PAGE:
Near our place in Shenzhen is a chic Japanese restaurant found on 41st storey of a business building. Opened in 2018, LAN became very quickly one of the instagrammable restaurant in Shenzhen.
There’s no more table by the windows and can only sit at the sushi counter.
Surprisingly, the uni (sea urchin) was from North Korea! First time I had this, it has a very strong taste but very mushy and no texture. The rest of the sashimi was not so high in quality.
We ordered a couple sushi – hamachi with caviar and zuke with gold foil. Hamachi (amberjack) is the cheaper cousin of buri, but more environmentally friendly and sustainable. Visually, zuké nigiri (marinated bluefin tuna) has a bold, bright red appearance, and texturally it is incredibly smooth thanks to the marinade.The resulting bite is simply fantastic, especially when paired with good shari.
The firm sushi rice, with a slightly acidic taste, is spread on top of nori, and the central part of the roll is a piece of raw tuna. Tender and soft, pink in color and mild in flavor, tuna perfectly balances the subtle flavors of nori and rice.
Because the tuna is not entirely visible, it often employs the cuts which are not as luxurious or appealing as the cuts used in nigiri sushi. This makes it a convenient and affordable sushi option that is a staple in almost every sushi establishment. But to make a good tekkamaki is one of the most difficult because of its simplicity. Lan’s attempt is credible but the nori was damp, although it was compensated by the zuke.
Thinner and smoother than conventional ramen, Inaniwa udon 稻庭乌冬 is handmade every step of the way. Inaniwa udon is made with techniques and ingredients passed down the Sato Yosuke family line for hundreds of years, a closely guarded recipe that was developed in 1665 and originally only served to the Imperial family. In 1860, Inaniwa udon finally became available to the public, and has since remained firmly established as one of Japan’s best udon noodles.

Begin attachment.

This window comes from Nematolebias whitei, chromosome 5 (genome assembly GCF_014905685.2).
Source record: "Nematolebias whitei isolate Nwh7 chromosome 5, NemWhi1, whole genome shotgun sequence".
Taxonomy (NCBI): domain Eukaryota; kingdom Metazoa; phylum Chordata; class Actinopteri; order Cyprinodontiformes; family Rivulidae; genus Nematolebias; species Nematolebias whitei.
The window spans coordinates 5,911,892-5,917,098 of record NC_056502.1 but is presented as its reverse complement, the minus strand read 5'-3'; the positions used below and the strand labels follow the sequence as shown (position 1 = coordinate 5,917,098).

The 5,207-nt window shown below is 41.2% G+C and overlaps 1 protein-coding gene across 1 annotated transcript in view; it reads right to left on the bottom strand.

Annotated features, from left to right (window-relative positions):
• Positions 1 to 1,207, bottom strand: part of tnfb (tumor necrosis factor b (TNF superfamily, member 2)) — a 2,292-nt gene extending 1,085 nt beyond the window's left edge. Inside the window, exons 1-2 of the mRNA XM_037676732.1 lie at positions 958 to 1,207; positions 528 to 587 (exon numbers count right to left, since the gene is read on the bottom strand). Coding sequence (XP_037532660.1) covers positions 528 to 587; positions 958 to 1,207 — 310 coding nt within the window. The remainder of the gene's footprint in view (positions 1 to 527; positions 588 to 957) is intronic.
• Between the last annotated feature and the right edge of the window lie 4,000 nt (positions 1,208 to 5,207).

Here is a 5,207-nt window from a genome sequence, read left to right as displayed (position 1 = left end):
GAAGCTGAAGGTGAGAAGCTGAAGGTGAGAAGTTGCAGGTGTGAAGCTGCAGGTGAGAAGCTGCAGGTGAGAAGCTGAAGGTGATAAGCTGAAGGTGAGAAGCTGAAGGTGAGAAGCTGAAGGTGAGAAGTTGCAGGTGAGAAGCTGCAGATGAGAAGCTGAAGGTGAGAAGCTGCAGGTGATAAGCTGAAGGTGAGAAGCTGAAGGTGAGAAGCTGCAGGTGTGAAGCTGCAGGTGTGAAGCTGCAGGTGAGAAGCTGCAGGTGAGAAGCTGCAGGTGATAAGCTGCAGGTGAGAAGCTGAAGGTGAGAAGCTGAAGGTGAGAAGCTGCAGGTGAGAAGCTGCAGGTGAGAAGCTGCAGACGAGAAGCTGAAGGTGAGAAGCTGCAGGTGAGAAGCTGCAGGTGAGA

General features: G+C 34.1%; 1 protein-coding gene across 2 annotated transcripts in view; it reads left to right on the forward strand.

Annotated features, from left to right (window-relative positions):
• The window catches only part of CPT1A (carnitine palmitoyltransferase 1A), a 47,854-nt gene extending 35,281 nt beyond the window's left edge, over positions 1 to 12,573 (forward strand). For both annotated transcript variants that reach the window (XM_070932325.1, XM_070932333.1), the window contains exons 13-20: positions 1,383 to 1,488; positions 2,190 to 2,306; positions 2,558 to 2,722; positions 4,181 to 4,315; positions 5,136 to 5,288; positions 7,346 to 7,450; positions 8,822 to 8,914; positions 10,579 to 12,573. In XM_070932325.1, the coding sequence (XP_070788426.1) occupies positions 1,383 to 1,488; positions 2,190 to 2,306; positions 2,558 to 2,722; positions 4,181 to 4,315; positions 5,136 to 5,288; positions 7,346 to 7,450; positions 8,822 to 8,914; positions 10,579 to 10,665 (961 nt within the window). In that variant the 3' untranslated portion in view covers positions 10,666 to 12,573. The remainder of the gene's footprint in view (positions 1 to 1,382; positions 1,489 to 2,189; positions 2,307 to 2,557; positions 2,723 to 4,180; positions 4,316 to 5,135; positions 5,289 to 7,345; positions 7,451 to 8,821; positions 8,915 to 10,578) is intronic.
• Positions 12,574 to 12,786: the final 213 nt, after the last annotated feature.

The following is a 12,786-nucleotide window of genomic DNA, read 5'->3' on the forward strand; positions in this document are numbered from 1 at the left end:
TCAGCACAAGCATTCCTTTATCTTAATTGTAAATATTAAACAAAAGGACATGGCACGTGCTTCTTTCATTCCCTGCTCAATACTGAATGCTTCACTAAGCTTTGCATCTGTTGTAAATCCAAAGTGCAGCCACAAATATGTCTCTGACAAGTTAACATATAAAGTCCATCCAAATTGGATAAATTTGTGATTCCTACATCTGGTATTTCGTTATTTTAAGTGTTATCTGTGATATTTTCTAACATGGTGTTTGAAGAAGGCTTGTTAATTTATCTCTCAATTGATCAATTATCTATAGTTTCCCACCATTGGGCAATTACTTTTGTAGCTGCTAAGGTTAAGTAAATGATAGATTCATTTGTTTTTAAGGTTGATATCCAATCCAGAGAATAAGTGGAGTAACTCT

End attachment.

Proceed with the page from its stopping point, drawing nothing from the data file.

Technique is what makes Inaniwa udon special. Dough is kneaded, formed stretched, and cut into noodles by hand (meticulously taking into account subtle details such as temperature and humidity). Workers then painstakingly inspect every single noodle, removing any imperfect ones. From start to finish, it takes about four days to make a batch of Inaniwa udon. This attention to detail is evident in the quality of the noodles, and is why they are sold at a premium.
The udon they used are the dried variety and not the Yosuke brand 🙂
I have no idea why they like to put gold foil on sushi. It neither add to the taste nor enhance the appeal. But this tuna belly, ikura, uni rice bowl is really nice. All it needed was a dash of soy sauce.
The food was OK, we didn’t try the cocktail. But what failed for us was the service. The staff was not educated about the menu or food combination.
Here’s the reason why people come to this restaurant – the million dollar view of Shenzhen. How beautiful this city has turned out in the last 40 years.
Lan Sushi and Cocktail 岚
Tel : 13380399231
Date Visited : Oct 2019